The Long Road to a Roadmap

On Wednesday, October 15, the BBA released its Task Force report on civil legal aid issues – “Investing in Justice: A Roadmap to Cost-Effective Funding of Civil Legal Aid in Massachusetts.”  We are extremely proud of the report.  As far as we know, this is the first time data such as turn-away rates and a survey on judge’s observations has been so systematically gathered and examined.  In addition, the report features the outstanding work of three independent economic analysts, who, working pro bono, broke down the areas of housing, domestic violence, and federal benefits into cost-benefit analyses based on state funding.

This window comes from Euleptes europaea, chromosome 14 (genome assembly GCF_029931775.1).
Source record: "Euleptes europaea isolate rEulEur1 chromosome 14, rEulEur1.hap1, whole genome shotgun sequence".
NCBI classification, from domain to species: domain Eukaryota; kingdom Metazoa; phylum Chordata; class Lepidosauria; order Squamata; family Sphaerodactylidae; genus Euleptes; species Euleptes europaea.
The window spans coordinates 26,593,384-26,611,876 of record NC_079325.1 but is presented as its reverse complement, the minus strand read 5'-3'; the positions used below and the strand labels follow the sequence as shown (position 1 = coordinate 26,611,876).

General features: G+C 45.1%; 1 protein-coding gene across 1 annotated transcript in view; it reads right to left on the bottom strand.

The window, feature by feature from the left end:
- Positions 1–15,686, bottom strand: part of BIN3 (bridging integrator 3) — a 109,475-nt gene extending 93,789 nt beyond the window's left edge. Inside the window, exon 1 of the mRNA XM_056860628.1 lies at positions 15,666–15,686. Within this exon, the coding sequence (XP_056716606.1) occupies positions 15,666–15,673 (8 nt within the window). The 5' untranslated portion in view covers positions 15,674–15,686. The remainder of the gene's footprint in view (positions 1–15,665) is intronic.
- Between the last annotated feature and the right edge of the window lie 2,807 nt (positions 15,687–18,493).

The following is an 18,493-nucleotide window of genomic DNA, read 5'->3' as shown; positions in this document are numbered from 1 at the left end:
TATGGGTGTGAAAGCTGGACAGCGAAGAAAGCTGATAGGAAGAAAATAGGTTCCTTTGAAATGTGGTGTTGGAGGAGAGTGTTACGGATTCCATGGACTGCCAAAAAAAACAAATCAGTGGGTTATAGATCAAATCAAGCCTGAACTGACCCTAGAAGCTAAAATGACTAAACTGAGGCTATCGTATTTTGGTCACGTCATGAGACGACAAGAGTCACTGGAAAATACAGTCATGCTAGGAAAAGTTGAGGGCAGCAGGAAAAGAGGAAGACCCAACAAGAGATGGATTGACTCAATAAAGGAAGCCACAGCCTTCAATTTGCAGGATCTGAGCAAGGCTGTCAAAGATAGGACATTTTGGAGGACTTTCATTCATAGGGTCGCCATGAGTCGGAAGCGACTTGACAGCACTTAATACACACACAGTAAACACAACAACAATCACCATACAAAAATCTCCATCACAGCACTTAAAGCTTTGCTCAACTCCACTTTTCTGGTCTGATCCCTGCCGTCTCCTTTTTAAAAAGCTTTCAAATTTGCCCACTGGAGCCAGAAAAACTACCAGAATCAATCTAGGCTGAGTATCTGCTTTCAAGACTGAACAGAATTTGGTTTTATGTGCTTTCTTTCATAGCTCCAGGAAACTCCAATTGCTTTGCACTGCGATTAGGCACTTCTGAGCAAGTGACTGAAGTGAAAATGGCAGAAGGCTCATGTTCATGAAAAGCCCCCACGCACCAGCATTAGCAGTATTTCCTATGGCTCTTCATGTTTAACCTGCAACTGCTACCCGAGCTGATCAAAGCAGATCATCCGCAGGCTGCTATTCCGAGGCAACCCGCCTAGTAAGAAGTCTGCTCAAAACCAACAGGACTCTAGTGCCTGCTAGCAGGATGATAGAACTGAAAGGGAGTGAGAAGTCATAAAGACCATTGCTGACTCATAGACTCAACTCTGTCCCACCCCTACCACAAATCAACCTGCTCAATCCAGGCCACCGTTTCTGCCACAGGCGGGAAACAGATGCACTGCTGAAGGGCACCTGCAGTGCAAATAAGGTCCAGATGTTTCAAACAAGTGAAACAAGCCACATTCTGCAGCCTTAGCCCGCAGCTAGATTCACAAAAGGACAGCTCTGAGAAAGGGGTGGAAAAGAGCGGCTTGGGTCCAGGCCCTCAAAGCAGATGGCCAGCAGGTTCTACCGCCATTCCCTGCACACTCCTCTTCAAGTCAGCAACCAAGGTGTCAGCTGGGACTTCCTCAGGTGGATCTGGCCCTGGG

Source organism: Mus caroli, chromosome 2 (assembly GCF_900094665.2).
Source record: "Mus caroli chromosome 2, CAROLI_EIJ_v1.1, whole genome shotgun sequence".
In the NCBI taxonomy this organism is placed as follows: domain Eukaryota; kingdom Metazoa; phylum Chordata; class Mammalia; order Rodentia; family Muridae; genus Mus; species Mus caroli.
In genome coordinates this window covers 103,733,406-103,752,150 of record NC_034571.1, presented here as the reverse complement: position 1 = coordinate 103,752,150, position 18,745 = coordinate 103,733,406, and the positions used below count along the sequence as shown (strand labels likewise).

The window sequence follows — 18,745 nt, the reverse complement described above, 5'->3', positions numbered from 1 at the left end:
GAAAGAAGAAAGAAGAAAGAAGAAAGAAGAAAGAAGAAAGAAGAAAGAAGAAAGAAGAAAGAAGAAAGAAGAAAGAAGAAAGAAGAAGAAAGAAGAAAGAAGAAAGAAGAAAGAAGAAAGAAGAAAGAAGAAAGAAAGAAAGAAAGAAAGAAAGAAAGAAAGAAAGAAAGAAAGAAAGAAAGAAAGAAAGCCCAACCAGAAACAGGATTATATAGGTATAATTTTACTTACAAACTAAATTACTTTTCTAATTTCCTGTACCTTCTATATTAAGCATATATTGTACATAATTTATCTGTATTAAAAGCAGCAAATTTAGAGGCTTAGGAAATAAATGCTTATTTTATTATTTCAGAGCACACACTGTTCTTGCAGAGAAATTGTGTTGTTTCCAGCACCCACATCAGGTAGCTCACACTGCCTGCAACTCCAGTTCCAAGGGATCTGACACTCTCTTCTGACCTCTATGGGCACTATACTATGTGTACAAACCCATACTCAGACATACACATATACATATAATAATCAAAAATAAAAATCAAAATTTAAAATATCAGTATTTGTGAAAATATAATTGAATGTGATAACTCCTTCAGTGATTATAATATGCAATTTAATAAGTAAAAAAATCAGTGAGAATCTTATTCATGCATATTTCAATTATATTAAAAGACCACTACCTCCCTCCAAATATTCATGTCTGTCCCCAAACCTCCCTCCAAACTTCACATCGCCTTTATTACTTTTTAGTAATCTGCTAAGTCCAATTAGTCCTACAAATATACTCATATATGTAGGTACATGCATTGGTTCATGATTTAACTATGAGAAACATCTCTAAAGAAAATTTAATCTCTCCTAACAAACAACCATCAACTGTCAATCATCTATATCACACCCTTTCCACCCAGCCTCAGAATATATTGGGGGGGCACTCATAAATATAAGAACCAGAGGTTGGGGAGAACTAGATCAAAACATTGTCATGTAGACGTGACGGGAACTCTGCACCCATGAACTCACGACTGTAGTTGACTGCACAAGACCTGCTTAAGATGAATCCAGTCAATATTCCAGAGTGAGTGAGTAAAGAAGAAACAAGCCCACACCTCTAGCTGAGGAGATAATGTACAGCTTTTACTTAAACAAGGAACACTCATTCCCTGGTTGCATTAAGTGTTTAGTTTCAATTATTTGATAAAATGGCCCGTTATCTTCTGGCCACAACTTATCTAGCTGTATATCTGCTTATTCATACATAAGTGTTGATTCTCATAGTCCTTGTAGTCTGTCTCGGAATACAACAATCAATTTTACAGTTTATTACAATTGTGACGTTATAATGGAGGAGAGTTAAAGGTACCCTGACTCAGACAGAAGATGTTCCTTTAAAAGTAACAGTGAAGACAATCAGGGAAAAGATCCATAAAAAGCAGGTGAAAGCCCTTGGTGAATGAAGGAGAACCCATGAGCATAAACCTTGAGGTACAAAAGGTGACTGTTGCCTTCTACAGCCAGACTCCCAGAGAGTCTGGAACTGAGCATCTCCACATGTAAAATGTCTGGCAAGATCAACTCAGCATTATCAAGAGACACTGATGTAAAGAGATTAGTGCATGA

The report’s findings paint a dire picture.  Roughly 64% or more than 54,000 income-qualifying people who sought civil legal aid in Massachusetts last year were turned away due to lack of resources.  In addition, more than 60% of judges said that lack of representation resulted in a negative impact on the court’s ability to ensure equal justice.

However, the economic analysts’ reports reveal a potential boon for the Commonwealth.  Conservative estimates showed that investment in civil legal aid would actually result in cost savings to the state and growth for our economy.  Taking these numbers into account, the task force recommends a $30 million increase in annual state funding to help bridge the gap between existing resources and what is needed to provide appropriate civil legal aid to all who are eligible.  Although that amount will not solve the entire problem, it would be a great start.